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German wine, a brief introduction

Germany is the 10th largest wine producer in the world but its presence on the supermarket shelves outside areas of direct German influence does not reflect this. The UK, for instance, was very partial to German wine. The demise of German wines in the UK may be due to changed taste preferences of consumers, confusing labels and classifications, and variable or poor historical experiences. As sales declined and wine from other countries increased, UK retailers have been increasingly reluctant to give shelf space to German wines.

Importantly, German wine has in recent years changed, and changed very significantly. Quality and classification controls have strengthened and there has been a greater focus on “better” grapes such as Riesling. As a generalization, German wine is now drier than previously. Undoubtedly, Germany produces very high quality wines that attract a small but highly enthusiastic crowd of consumers, although the better quality wines do not come out cheap.

One of the best known German wines in Anglosaxon countries is perhaps Blue Nun. Blue Nun was developed as an export brand, primarily to the UK and the USA, and launched in 1923. It was created as a simple, low cost brand that could be drunk throughout a meal. The style of wine was called “Liebfraumilch.” Liebfraumilch was defined as a semi-sweet wine made from a range of grapes grown in broadly defined regions. In the period 1950-80 Blue Nun was probably the largest international wine brand. After a period of major decline and ownership change, Blue Nun is now less sweet, and has a higher Riesling content. Blue Nun is now a brand that includes a Languedoc Merlot, Spanish Rosé, sparkler and ice wine.

Germany has now focused more on Riesling, its largest varietal at 21.9%. Muller-Thurgau has reduced to 13.4%. Muller-Thurgau was previously favored because it was earlier ripening and had a higher natural sugar content. Around 30% of German wine is red with Pinot Noir, known as Spatbutgunder, and Dornefeld their major red grapes.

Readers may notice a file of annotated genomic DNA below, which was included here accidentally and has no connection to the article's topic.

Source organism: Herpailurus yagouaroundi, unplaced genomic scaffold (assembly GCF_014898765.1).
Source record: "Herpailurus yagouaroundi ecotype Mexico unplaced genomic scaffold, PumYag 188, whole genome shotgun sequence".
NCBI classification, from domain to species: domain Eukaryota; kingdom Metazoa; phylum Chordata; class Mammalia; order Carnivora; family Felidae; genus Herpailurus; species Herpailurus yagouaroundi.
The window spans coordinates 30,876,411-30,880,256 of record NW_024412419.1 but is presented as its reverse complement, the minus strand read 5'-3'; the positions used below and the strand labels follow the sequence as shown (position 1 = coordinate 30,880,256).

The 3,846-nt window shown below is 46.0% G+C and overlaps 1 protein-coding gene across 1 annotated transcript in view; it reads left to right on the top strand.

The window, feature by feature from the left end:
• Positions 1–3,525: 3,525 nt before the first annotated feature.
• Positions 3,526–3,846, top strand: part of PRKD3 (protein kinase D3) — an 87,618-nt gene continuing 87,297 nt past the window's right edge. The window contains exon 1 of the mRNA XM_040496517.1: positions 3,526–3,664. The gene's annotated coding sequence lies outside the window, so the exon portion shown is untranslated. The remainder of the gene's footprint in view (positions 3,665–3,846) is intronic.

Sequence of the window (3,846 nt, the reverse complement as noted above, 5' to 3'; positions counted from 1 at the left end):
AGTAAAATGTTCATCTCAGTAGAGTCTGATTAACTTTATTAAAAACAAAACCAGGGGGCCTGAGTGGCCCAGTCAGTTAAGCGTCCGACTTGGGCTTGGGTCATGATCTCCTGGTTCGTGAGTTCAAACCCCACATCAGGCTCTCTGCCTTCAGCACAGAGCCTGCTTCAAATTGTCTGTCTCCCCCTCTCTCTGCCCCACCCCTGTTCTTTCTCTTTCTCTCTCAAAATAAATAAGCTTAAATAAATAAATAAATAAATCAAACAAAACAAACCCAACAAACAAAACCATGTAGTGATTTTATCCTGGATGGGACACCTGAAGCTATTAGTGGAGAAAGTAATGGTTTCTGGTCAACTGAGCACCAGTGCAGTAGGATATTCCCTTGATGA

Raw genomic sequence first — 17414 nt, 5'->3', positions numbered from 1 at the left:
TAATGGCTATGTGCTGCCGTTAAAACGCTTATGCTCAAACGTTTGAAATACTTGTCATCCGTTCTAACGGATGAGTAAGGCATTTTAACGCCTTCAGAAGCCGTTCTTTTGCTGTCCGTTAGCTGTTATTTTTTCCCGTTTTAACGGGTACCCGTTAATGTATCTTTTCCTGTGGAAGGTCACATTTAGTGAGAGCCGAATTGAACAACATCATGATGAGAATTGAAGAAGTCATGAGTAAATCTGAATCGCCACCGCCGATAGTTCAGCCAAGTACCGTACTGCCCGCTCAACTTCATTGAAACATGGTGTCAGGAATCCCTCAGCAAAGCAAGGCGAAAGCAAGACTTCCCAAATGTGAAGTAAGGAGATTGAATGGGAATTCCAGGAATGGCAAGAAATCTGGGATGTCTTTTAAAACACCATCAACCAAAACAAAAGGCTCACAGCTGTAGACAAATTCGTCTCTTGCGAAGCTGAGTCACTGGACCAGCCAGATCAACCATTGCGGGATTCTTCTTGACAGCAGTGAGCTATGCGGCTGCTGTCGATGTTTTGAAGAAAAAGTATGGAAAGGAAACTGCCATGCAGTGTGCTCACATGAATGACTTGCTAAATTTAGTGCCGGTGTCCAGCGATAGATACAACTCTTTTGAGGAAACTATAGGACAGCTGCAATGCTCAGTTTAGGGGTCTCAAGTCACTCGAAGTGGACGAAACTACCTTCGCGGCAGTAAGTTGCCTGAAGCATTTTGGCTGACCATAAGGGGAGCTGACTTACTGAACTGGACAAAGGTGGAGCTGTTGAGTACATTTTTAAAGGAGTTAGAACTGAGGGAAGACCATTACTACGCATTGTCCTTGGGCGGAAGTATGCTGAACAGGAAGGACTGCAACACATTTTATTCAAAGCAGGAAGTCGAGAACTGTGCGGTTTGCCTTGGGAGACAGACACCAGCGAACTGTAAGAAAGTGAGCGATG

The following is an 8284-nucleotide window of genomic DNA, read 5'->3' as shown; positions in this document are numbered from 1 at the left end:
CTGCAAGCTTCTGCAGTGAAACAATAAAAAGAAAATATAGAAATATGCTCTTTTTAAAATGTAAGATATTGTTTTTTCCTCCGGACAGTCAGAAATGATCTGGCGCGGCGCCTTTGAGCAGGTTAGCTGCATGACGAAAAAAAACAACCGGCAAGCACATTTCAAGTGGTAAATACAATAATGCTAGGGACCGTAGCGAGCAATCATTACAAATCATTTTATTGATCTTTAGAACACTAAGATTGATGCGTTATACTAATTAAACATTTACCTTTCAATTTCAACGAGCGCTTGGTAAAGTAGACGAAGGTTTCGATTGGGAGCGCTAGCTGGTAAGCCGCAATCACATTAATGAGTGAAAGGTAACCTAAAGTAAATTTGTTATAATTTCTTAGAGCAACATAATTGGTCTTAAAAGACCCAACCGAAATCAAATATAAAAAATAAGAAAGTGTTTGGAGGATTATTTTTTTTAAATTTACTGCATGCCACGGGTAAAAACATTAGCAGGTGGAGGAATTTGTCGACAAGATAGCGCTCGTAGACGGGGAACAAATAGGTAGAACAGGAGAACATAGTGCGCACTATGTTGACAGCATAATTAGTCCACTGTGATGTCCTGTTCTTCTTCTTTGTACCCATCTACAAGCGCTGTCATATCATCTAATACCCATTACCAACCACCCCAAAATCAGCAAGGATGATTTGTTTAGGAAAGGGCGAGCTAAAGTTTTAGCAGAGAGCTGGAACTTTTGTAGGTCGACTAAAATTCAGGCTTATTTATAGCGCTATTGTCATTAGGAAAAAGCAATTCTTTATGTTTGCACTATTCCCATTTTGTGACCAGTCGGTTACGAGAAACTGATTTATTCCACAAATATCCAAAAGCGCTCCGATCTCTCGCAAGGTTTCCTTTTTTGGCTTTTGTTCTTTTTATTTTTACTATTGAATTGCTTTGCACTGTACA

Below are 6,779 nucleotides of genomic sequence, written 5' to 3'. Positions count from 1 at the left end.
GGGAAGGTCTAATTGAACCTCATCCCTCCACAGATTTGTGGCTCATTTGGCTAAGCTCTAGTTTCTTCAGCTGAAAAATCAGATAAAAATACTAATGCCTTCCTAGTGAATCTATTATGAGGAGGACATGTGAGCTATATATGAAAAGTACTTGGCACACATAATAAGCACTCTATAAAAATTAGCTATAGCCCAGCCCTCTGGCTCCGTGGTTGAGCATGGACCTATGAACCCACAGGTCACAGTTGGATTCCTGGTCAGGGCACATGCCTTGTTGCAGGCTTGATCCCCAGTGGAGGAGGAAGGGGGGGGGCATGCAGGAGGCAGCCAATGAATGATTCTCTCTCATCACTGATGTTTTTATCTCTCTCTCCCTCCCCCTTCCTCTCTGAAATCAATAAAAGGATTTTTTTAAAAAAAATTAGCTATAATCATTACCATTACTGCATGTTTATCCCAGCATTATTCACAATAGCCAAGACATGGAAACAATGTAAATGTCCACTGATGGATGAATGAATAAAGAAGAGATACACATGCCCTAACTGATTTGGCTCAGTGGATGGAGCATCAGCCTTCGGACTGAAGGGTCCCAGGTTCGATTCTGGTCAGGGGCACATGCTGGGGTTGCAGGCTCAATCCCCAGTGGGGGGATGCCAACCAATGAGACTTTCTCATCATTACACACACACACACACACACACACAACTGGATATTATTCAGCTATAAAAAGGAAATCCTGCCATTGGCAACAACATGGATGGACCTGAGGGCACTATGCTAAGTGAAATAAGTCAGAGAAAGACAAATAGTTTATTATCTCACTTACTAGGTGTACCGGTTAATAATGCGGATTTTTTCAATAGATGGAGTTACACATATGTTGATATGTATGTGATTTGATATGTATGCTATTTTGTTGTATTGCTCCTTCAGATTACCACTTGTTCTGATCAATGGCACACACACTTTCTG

German wine classification can be complex, changeable and confusing. However the basis of the key classification is the sugar content of the grape. The highest classification is for Pradikatswein which is the most hihgly regulated – chaptalisation or adding sugar is not allowed for these wines. These wines are often called Qualitatswein Bestimmter Anbamgebiete (QbA)

Pradikatswein has 6 levels of sweetness, and usually price:

Spatlese (late harvest)
Auslese (selected late harvest)
Ice Wine

Unfortunately for the consumer, the sugar level of the grape does not always translate into an equivalent sweetness / dryness. The most variable is Kabinett, where the wine can range from Trocken (dry) to Halbtrocken (semi sweet)

Germany has two other important classifications:

Deutsche Tafelwein – This is usually blended wines from grapes that are not classified as QbA. The grapes can be from any source, including from outside Germany. These wines are primarily for domestic consumption and extremely inexpensive.

Landwein – Superior to Tafelwein but also sold at very low prices.

German wine law requires a minimum alcohol level of 7%. Typically, German wines average 7.5-8.5% although levels can be significantly higher.

Out of Germany, German wine enthusiast usually seek ourt specialist merchants who offer a wide range of wines often from very small producers – and therefore limited quantities.

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